471 F.2d 238
SECURITY MUTUAL CASUALTY COMPANY et al., Appellee,
AFFILIATED FM INSURANCE COMPANY, Appellant.
United States Court of Appeals,
Submitted Jan. 11, 1972.
Decided Dec. 29, 1972.
Rehearing and Rehearing En Banc Denied Jan. 19, 1973.
Lawrence Zelle, Robins, Davis & Lyons, Minneapolis, Minn., for appellant.
O. C. Adamson, II, Minneapolis, Minn., for appellee.
Before MATTHES, Chief Judge, BRIGHT, Circuit Judge, and WEBSTER,* District Judge.
WEBSTER, District Judge.
This is an appeal from a declaratory judgment in favor of Security Mutual Casualty Company, et al. (Security), plaintiffs below, exonerating Security from any liability to appellant Affiliated FM Insurance Company (Affiliated) on account of a certain contract of reinsurance between the parties in respect to a $6,988,000 fire loss in Newark, New Jersey on December 31, 1967. The factual issues were submitted to a jury upon special findings, pursuant to Fed.R.Civ. P. 49(a). Based upon findings of the jury that defendant had made misstatements or concealments of material matters, all of which increased the risk of loss, the trial judge entered judgment declaring Security not liable to Affiliated on the contract and ruling against Affiliated on its counterclaim to recover amounts claimed by it to have been due under the contract. Thereafter, appellant filed its motion for judgment notwithstanding the verdict or, in the alternative, for a new trial, which the trial judge denied in an unpublished order entered March 31, 1971. From this judgment and order Affiliated appeals.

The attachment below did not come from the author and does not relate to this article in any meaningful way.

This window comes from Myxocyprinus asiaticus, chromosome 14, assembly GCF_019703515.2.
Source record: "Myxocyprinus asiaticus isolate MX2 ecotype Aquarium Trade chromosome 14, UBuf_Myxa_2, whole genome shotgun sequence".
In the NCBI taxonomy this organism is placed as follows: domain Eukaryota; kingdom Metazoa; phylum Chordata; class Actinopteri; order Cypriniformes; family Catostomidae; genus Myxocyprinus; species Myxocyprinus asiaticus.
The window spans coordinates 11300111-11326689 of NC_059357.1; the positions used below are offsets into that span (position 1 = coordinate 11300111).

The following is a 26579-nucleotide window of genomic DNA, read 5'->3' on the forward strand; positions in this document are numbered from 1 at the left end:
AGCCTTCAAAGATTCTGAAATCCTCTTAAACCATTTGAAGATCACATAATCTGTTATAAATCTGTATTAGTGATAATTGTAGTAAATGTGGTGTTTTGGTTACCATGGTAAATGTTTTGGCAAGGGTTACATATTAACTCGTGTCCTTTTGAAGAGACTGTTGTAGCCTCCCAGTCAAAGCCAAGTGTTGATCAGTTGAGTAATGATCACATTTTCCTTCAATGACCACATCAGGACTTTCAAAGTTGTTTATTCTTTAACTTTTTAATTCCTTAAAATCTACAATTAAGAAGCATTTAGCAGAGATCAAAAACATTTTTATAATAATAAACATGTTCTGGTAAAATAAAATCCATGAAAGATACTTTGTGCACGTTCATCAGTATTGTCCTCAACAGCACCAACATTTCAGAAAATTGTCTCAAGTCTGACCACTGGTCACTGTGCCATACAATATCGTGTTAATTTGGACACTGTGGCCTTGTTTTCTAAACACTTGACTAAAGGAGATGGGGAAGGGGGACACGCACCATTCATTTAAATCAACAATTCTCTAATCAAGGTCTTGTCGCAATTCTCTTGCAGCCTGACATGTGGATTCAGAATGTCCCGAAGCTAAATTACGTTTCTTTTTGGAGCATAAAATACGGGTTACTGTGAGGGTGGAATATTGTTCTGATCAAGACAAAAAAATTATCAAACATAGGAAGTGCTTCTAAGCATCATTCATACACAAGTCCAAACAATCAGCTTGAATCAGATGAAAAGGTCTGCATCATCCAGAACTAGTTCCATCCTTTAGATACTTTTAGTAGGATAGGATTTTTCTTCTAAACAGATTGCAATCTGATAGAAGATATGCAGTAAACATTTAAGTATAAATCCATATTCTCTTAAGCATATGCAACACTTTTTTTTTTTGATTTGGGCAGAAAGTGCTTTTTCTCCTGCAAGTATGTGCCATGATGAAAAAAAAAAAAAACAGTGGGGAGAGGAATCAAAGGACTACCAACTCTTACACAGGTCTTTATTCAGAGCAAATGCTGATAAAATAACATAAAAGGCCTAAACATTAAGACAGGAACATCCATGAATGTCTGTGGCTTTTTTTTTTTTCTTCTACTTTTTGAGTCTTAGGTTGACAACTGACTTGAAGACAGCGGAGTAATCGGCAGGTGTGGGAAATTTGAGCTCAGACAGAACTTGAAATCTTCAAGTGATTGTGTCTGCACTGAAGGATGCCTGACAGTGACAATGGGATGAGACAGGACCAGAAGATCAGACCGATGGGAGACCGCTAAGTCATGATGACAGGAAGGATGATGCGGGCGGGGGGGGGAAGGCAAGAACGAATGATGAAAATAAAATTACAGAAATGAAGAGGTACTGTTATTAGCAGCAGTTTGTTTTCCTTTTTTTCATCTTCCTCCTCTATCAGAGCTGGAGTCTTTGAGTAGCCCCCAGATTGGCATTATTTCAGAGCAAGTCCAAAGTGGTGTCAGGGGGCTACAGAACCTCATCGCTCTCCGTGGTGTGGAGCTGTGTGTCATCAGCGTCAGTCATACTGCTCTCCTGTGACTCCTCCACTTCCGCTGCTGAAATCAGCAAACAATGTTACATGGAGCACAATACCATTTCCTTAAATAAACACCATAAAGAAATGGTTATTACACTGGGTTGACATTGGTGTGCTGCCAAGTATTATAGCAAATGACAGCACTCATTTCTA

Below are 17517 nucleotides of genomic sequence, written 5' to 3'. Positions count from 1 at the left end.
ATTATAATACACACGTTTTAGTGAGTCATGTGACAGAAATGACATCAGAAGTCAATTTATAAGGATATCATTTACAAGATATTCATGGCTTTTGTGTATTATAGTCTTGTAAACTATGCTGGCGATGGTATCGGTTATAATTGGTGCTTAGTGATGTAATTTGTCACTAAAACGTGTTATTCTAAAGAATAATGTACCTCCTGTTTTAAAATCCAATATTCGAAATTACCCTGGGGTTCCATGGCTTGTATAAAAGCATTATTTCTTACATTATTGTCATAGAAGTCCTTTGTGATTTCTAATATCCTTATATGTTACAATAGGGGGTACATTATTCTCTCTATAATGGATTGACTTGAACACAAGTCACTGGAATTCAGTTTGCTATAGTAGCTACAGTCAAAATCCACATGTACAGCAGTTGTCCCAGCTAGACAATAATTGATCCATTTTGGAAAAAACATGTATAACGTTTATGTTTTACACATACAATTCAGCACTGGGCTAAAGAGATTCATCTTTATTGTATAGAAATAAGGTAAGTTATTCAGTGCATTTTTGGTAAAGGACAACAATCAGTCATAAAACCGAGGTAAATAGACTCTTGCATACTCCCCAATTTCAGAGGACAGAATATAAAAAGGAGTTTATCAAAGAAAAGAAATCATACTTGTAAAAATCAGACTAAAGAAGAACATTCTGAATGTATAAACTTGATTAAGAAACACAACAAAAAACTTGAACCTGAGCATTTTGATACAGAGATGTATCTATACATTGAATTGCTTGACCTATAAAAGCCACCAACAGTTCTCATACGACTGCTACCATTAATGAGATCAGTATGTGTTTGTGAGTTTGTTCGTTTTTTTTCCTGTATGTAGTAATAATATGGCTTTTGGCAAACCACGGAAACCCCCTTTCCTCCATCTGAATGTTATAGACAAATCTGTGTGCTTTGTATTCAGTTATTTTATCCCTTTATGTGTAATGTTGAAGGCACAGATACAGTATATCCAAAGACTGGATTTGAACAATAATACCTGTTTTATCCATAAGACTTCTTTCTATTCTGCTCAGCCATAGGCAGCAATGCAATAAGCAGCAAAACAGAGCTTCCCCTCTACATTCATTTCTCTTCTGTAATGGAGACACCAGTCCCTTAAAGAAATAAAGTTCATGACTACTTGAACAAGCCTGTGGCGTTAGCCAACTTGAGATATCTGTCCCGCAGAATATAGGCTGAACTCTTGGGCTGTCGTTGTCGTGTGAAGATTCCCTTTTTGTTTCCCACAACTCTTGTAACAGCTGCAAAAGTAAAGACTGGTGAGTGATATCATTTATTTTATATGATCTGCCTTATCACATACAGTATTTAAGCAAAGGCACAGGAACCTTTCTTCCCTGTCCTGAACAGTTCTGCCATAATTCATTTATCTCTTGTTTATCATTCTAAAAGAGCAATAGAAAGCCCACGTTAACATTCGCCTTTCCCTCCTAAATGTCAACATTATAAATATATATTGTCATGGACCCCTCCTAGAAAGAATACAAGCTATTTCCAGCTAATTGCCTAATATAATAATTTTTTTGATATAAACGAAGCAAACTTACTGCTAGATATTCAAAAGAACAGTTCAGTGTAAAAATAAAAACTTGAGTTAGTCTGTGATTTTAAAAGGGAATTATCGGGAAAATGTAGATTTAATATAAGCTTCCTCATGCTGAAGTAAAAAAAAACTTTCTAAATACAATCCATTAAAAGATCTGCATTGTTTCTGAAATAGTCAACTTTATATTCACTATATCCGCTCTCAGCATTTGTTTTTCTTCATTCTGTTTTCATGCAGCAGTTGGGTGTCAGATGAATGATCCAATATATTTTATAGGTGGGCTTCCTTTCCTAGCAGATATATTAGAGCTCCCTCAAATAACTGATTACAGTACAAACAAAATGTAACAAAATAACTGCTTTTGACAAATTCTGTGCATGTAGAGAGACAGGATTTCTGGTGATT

In the Spring of 1967, Hillside Metal Products, Inc. approached Philadelphia Manufacturers Mutual Insurance Company to obtain insurance on the building complex which it occupied in Newark, New Jersey. Philadelphia is an affiliate of Factory Mutuals System and insures "standard FM" risks, which are highly protected or are near perfect or very low hazard risks. In June, 1967, Philadelphia agreed to insure and circulated among the Factory Mutuals System members an invitation to accept part of the risk. Several members declined because of the previous high loss experience of Hillside. In July, an inspector for Philadelphia discovered that a tenant in buildings 10 and 11 was engaged in leather working and thus was using flammable liquids which would result in making these buildings "non-standard". Philadelphia notified Hillside that it intended to cancel the policy as to buildings 10, 11 and 15. Philadelphia then asked its subsidiary company, appellant Affiliated, to issue a $1,250,000 policy directly to Hillside. Affiliated bound the contract and then attempted to secure reinsurance. Affiliated requested current information from Philadelphia, and on July 26 was informed about the flammable liquid hazard. On July 30, Affiliated had received further information that Hillside had sustained three large losses. Affiliated approached a number of other companies for reinsurance, but they declined. About this time, Philadelphia decided that the best solution was to ask Affiliated to insure buildings 2, 2B and 3, in addition to buildings 10, 11, and 15. At the same time, it was decided that Philadelphia would keep its previously issued $21,500,000 policies in effect and that Affiliated would reinsure Philadelphia for $5,500,000 with respect to these buildings. Philadelphia apparently intended to limit its liability under the $21,500,000 policies to $5,500,000 in respect to these buildings, but somehow failed to do so.